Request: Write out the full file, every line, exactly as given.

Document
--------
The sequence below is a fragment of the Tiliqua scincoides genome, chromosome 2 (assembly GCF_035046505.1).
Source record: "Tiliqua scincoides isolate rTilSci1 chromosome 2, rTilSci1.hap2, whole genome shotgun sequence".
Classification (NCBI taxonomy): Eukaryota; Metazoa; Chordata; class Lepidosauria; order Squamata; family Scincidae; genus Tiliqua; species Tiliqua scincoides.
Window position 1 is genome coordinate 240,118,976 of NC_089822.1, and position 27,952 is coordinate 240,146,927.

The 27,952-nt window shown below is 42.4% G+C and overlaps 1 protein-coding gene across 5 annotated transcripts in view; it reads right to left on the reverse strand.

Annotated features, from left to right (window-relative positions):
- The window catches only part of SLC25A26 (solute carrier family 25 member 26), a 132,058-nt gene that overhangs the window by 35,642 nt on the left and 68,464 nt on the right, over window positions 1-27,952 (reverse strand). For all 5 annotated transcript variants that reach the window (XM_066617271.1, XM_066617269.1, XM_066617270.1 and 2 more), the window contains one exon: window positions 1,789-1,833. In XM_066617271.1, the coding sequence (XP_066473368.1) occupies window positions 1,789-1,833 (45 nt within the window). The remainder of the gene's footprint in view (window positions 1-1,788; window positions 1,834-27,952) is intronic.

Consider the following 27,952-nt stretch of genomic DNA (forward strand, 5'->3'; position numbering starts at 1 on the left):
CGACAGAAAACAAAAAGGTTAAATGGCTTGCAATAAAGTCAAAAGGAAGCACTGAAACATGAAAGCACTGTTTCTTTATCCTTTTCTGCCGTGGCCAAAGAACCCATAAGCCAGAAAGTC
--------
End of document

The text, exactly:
The sequence below is a fragment of the Tiliqua scincoides genome, chromosome 2 (assembly GCF_035046505.1).
Source record: "Tiliqua scincoides isolate rTilSci1 chromosome 2, rTilSci1.hap2, whole genome shotgun sequence".
Classification (NCBI taxonomy): Eukaryota; Metazoa; Chordata; class Lepidosauria; order Squamata; family Scincidae; genus Tiliqua; species Tiliqua scincoides.
Window position 1 is genome coordinate 240,118,976 of NC_089822.1, and position 27,952 is coordinate 240,146,927.

The 27,952-nt window shown below is 42.4% G+C and overlaps 1 protein-coding gene across 5 annotated transcripts in view; it reads right to left on the reverse strand.

Annotated features, from left to right (window-relative positions):
- The window catches only part of SLC25A26 (solute carrier family 25 member 26), a 132,058-nt gene that overhangs the window by 35,642 nt on the left and 68,464 nt on the right, over window positions 1-27,952 (reverse strand). For all 5 annotated transcript variants that reach the window (XM_066617271.1, XM_066617269.1, XM_066617270.1 and 2 more), the window contains one exon: window positions 1,789-1,833. In XM_066617271.1, the coding sequence (XP_066473368.1) occupies window positions 1,789-1,833 (45 nt within the window). The remainder of the gene's footprint in view (window positions 1-1,788; window positions 1,834-27,952) is intronic.

Consider the following 27,952-nt stretch of genomic DNA (forward strand, 5'->3'; position numbering starts at 1 on the left):
CGACAGAAAACAAAAAGGTTAAATGGCTTGCAATAAAGTCAAAAGGAAGCACTGAAACATGAAAGCACTGTTTCTTTATCCTTTTCTGCCGTGGCCAAAGAACCCATAAGCCAGAAAGTC